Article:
I tell her we’ve moved our life into the Master Bedroom, and we could get the shower fitted with a ramp and buy a shower chair. She mentions it could be a short time of use for a large investment of dollars. I frown.
Our friend, Dave, has been a hero since my husband lost his privilege to drive. He has picked up my husband 2-3 times a week to go to lunch and then return him home in a couple of hours. Since the diagnosis and need for the wheelchair and exacerbation of the symptoms, lunch with Dave at the restaurant is cancelled.
I call Dave, and ask if he is a morning person. When he affirms, I ask if he would consider dropping over to have morning coffee with my husband a couple of mornings a week while I go for my 4-mile walk. He is happy to have something to do to help us. I am so grateful.
We watch the last Soprano episode of season 5 and the 3rd episode of this season’s Newsroom. I only need to help my husband three times through the night.
Tuesday August 27, 2013
Last night my husband awoke me because he was falling out of bed. When I checked, his legs were dangling off the side of the bed. I go around to his side of the bed gently lift them up on the bed and tuck the blankets around him, kissing his forehead.
I awoke to my husband crying. I ask him why he didn’t awaken me so I could keep him company. He said, “I’m ready to get this dying stuff over so I can concentrate on something else.” We both laugh and cry for a while, then I go to the kitchen to pour and deliver our morning coffee.
My son and our friend Gary stay with my husband and I leave to meet with my friend Hallie. She lost her husband last year, and she is sharing much of what she learned over coffee.
While I’m visiting with her my son calls to tell me my husband is very upset about the tab alarm we’ve begun to use to alert us if he gets out of bed when we are busy in a different room. My son switches the phone to speaker mode, and I hear my husband yelling, “Get rid of the alarm! It was on for 25 minutes.” (Of course it was on less than a minute before my son reached the bedroom from the kitchen and turned it off.) I explain we need the alarm, but maybe I could change it to the voice that says, “Sit down please,” and he yells, “Change it to ‘Fuck You!'” We all laugh.
I see an FB post about 18 Household Tips That Will Get You Through Everyday.
While I’m out, I decide the noodles would be useful for my husband, so I go shopping and find two on sale for $7.95 at Ace Hardware. For our purposes, the noodle was a bust.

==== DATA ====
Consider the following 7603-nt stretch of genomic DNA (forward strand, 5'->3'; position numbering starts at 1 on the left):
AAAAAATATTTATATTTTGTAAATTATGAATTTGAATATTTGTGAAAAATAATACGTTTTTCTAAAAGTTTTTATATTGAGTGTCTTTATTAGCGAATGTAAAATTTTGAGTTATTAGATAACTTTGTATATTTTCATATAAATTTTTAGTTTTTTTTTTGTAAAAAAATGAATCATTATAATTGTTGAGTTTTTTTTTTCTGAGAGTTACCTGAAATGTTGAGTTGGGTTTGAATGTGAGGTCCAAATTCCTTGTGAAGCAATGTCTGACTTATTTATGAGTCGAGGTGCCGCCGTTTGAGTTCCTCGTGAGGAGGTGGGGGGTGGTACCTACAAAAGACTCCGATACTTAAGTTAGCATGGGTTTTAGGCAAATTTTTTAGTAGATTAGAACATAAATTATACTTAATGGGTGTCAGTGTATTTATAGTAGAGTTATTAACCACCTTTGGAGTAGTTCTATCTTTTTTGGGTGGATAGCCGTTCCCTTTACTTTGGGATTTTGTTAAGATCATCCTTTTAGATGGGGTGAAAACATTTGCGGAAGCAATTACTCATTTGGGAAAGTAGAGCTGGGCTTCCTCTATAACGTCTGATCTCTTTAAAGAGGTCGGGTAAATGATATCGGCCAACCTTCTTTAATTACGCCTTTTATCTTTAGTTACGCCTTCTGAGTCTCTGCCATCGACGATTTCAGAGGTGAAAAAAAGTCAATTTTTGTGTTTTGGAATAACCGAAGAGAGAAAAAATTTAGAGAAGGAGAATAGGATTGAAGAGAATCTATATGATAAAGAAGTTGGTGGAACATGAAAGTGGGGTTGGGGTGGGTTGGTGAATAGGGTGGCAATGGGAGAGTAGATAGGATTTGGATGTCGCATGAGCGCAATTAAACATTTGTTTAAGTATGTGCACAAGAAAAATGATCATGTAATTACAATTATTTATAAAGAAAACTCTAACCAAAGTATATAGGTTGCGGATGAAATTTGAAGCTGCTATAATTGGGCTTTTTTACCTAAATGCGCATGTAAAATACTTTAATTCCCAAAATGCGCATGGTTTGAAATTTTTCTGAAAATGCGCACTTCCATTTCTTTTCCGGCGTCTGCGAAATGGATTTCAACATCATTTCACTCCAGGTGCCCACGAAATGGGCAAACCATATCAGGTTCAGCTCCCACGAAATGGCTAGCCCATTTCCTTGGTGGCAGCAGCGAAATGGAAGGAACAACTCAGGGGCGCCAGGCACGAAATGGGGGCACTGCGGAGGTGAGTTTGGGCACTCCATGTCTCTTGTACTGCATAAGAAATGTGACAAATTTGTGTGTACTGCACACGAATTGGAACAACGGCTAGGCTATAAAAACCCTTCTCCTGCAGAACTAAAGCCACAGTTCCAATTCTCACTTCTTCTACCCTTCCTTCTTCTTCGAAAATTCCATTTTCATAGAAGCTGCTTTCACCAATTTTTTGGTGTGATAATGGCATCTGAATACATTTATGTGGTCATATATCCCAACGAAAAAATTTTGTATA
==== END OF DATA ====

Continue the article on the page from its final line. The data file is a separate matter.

Wednesday August 28, 2013
Dave promptly arrives at 7:30. I pour his coffee and a second cup for my husband, and Dave carries them back to the bedroom. I leave to meet my friend Marian. We stop to pick up a coffee at Starbucks, then we walk 3 miles while she listens to me talk-talk-talk.
While Jeff, my eldest son’s friend, is here keeping my husband company, I am able to work on a hospital project for a good 6 hours. I feel gratified to have something accomplished for my office.
Thursday August 29, 2013
It’s been a difficult day. Jeff is not prepared to have a patient collapse, and I understand. I tell him I very much appreciate the help he has provided, but that I think my husband’s condition is going to require a professional caregiver. He is relieved to no longer be needed.
Friday August 30, 2013
Dave comes by to have coffee with my husband so I can go on my 4-mile morning walk. I drop by my doctor’s office for annual labs before meeting my friends to walk.
My cell phone rang about half-way through the walk with Dave saying, “How in the world do we turn off the alarm? We’ve listened to, “Sit down please, don’t get up’ for almost 30 minutes! How do I turn it off?” I laugh and tell him to push the button on the top of the alarm.
It took all day for the handyman to install a ramp and false floor to the shower. The bill: $1500.
I decide to bake a pie and make crock pot stroganoff. My family is thrilled.
Saturday August 31, 2013
The handyman calls to say, “Don’t use the shower until I secure the ramp.” (several months later, I discover, as my husband is reaching up to grab it, that the handyman never secured the shower-door frame on to which I’d hung a shower curtain. I found the screws and secured it immediately, grateful to have avoided any major catastrophe and that my father taught me to use a screwdriver.)
We decide to take my husband out to visit my folks. It took both my son and I to transport him, but it was a good visit. I had not seen my folks, both 88, since the diagnosis.
Upon returning, we both take a nap for a couple of hours. I awake to realise that since the day of the diagnosis, it feels as if life is suspended in mid-air and I dare not exhale. Our family has ‘circled the wagons’ around my husband, but he is not on his deathbed. We have to ‘adjust’ to the new physical complications, but to make the best of the remaining days, we must reintroduce as many NORMAL life activities as possible with a few changes.
We are watching football together this evening, although I have announced I am boycotting the game due to a Traumatic Brain Injury (TBI) for too many players. I serve left-over stroganoff for dinner, and we decide to watch the 6th episode of the 6th season of the Sopranos.
My husband faints while sitting in a chair. Both my son and I each grab one of his hands and sit quietly. I know my son is thinking, “this could be it.” I’m thinking the same thing along with, “Damn it! $1500.00 and not one shower!”
Sunday September 1, 2013
See what I found in my sewing box? The heart….